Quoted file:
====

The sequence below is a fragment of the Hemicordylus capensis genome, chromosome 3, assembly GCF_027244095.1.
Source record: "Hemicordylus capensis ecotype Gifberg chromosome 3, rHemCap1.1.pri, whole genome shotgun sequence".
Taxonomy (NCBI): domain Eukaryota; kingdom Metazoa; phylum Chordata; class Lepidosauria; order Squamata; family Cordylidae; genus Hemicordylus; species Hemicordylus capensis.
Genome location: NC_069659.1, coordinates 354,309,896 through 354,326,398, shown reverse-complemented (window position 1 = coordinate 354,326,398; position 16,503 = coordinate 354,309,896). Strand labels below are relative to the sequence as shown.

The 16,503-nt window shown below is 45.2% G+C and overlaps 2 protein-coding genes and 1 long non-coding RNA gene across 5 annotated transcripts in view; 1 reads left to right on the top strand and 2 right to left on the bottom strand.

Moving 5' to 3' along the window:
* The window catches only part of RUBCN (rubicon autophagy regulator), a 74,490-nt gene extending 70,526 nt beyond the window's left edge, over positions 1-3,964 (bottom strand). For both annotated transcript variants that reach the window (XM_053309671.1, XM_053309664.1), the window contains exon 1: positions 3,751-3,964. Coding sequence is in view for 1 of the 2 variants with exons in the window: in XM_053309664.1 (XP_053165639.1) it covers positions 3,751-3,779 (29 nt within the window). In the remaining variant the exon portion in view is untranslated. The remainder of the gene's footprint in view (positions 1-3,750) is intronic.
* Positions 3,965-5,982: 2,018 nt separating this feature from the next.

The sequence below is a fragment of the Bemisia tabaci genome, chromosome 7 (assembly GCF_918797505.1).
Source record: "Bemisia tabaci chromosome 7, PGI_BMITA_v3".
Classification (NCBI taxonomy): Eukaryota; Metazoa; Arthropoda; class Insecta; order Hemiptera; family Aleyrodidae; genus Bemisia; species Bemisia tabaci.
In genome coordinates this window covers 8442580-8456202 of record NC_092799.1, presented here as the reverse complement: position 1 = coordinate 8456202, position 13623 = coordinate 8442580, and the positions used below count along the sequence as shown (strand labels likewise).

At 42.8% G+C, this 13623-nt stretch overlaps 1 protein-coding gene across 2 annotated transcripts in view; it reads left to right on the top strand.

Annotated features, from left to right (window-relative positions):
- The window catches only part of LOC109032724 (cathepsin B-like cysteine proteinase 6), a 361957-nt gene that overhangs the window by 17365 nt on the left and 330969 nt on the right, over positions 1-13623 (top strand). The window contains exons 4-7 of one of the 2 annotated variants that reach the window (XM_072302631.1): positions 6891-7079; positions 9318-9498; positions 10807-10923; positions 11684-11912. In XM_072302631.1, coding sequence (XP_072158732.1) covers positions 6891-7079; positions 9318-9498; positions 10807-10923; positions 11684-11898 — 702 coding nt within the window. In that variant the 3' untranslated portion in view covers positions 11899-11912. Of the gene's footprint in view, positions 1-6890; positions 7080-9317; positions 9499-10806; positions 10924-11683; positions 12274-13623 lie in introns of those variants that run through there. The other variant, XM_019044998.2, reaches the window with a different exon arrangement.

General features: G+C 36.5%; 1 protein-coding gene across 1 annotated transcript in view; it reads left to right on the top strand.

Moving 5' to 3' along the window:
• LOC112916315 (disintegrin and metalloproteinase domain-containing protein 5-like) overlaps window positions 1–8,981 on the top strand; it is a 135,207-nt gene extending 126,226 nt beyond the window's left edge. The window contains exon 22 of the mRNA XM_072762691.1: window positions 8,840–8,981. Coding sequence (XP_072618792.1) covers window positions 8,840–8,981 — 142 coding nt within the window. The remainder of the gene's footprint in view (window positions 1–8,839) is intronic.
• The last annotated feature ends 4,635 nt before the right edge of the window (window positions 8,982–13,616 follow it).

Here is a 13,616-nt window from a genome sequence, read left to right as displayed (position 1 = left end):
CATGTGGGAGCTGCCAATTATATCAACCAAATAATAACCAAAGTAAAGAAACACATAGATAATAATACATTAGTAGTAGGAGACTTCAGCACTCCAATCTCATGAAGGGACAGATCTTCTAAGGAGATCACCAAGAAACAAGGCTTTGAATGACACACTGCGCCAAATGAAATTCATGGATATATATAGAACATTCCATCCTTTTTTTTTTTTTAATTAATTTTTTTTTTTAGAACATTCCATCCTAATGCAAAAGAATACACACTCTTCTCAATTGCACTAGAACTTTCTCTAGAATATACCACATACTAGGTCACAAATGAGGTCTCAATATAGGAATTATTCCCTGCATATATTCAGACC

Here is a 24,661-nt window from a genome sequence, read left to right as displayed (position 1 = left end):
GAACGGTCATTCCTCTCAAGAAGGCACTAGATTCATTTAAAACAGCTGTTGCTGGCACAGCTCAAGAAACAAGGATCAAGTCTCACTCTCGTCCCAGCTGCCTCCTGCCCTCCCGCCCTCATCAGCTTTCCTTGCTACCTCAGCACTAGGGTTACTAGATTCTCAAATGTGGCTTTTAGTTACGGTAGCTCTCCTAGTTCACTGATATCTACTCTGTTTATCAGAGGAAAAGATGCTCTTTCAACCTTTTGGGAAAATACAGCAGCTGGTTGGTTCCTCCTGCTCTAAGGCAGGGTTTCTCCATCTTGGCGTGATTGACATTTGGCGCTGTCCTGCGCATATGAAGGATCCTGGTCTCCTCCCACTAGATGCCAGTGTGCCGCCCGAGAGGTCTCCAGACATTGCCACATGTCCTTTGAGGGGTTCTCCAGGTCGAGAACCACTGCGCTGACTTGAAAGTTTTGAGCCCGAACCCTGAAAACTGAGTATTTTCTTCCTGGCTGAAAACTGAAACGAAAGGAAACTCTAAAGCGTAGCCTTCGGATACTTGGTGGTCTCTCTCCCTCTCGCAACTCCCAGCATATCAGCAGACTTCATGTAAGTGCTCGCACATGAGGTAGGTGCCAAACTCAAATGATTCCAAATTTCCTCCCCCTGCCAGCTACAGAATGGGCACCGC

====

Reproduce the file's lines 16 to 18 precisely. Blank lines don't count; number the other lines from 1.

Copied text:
General features: G+C 36.5%; 1 protein-coding gene across 1 annotated transcript in view; it reads left to right on the top strand.

Moving 5' to 3' along the window:
• LOC112916315 (disintegrin and metalloproteinase domain-containing protein 5-like) overlaps window positions 1–8,981 on the top strand; it is a 135,207-nt gene extending 126,226 nt beyond the window's left edge. The window contains exon 22 of the mRNA XM_072762691.1: window positions 8,840–8,981. Coding sequence (XP_072618792.1) covers window positions 8,840–8,981 — 142 coding nt within the window. The remainder of the gene's footprint in view (window positions 1–8,839) is intronic.